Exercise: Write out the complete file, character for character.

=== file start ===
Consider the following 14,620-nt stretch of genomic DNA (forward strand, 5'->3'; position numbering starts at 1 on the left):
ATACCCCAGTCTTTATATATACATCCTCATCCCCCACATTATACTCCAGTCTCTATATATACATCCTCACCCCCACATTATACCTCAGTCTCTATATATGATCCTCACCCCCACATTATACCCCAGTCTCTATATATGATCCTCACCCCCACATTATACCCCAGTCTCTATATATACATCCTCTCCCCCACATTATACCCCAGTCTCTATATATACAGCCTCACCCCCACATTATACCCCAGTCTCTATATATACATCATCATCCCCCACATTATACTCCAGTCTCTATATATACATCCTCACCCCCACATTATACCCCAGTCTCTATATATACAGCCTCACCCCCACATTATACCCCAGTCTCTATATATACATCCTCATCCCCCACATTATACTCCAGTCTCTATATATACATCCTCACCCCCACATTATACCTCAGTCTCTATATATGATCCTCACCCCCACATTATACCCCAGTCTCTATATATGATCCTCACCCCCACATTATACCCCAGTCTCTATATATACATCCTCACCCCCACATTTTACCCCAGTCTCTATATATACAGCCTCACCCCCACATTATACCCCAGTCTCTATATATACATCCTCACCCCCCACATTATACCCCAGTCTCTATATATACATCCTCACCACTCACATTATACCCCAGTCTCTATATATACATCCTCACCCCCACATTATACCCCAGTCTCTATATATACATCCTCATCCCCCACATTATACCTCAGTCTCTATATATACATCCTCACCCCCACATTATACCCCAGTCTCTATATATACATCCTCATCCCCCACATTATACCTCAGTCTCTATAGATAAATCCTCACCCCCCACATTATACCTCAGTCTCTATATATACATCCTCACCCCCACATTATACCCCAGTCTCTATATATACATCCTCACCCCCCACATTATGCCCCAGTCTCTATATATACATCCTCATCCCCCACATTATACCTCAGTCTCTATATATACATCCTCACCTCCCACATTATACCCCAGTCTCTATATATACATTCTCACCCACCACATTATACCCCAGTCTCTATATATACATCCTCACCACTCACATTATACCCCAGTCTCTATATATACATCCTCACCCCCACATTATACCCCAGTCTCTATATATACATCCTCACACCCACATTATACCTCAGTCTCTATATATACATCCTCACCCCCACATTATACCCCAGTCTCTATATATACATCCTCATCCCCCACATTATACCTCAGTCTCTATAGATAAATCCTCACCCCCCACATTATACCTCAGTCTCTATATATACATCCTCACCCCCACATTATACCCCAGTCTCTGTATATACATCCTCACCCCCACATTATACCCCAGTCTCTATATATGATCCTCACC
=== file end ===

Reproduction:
Consider the following 14,620-nt stretch of genomic DNA (forward strand, 5'->3'; position numbering starts at 1 on the left):
ATACCCCAGTCTTTATATATACATCCTCATCCCCCACATTATACTCCAGTCTCTATATATACATCCTCACCCCCACATTATACCTCAGTCTCTATATATGATCCTCACCCCCACATTATACCCCAGTCTCTATATATGATCCTCACCCCCACATTATACCCCAGTCTCTATATATACATCCTCTCCCCCACATTATACCCCAGTCTCTATATATACAGCCTCACCCCCACATTATACCCCAGTCTCTATATATACATCATCATCCCCCACATTATACTCCAGTCTCTATATATACATCCTCACCCCCACATTATACCCCAGTCTCTATATATACAGCCTCACCCCCACATTATACCCCAGTCTCTATATATACATCCTCATCCCCCACATTATACTCCAGTCTCTATATATACATCCTCACCCCCACATTATACCTCAGTCTCTATATATGATCCTCACCCCCACATTATACCCCAGTCTCTATATATGATCCTCACCCCCACATTATACCCCAGTCTCTATATATACATCCTCACCCCCACATTTTACCCCAGTCTCTATATATACAGCCTCACCCCCACATTATACCCCAGTCTCTATATATACATCCTCACCCCCCACATTATACCCCAGTCTCTATATATACATCCTCACCACTCACATTATACCCCAGTCTCTATATATACATCCTCACCCCCACATTATACCCCAGTCTCTATATATACATCCTCATCCCCCACATTATACCTCAGTCTCTATATATACATCCTCACCCCCACATTATACCCCAGTCTCTATATATACATCCTCATCCCCCACATTATACCTCAGTCTCTATAGATAAATCCTCACCCCCCACATTATACCTCAGTCTCTATATATACATCCTCACCCCCACATTATACCCCAGTCTCTATATATACATCCTCACCCCCCACATTATGCCCCAGTCTCTATATATACATCCTCATCCCCCACATTATACCTCAGTCTCTATATATACATCCTCACCTCCCACATTATACCCCAGTCTCTATATATACATTCTCACCCACCACATTATACCCCAGTCTCTATATATACATCCTCACCACTCACATTATACCCCAGTCTCTATATATACATCCTCACCCCCACATTATACCCCAGTCTCTATATATACATCCTCACACCCACATTATACCTCAGTCTCTATATATACATCCTCACCCCCACATTATACCCCAGTCTCTATATATACATCCTCATCCCCCACATTATACCTCAGTCTCTATAGATAAATCCTCACCCCCCACATTATACCTCAGTCTCTATATATACATCCTCACCCCCACATTATACCCCAGTCTCTGTATATACATCCTCACCCCCACATTATACCCCAGTCTCTATATATGATCCTCACC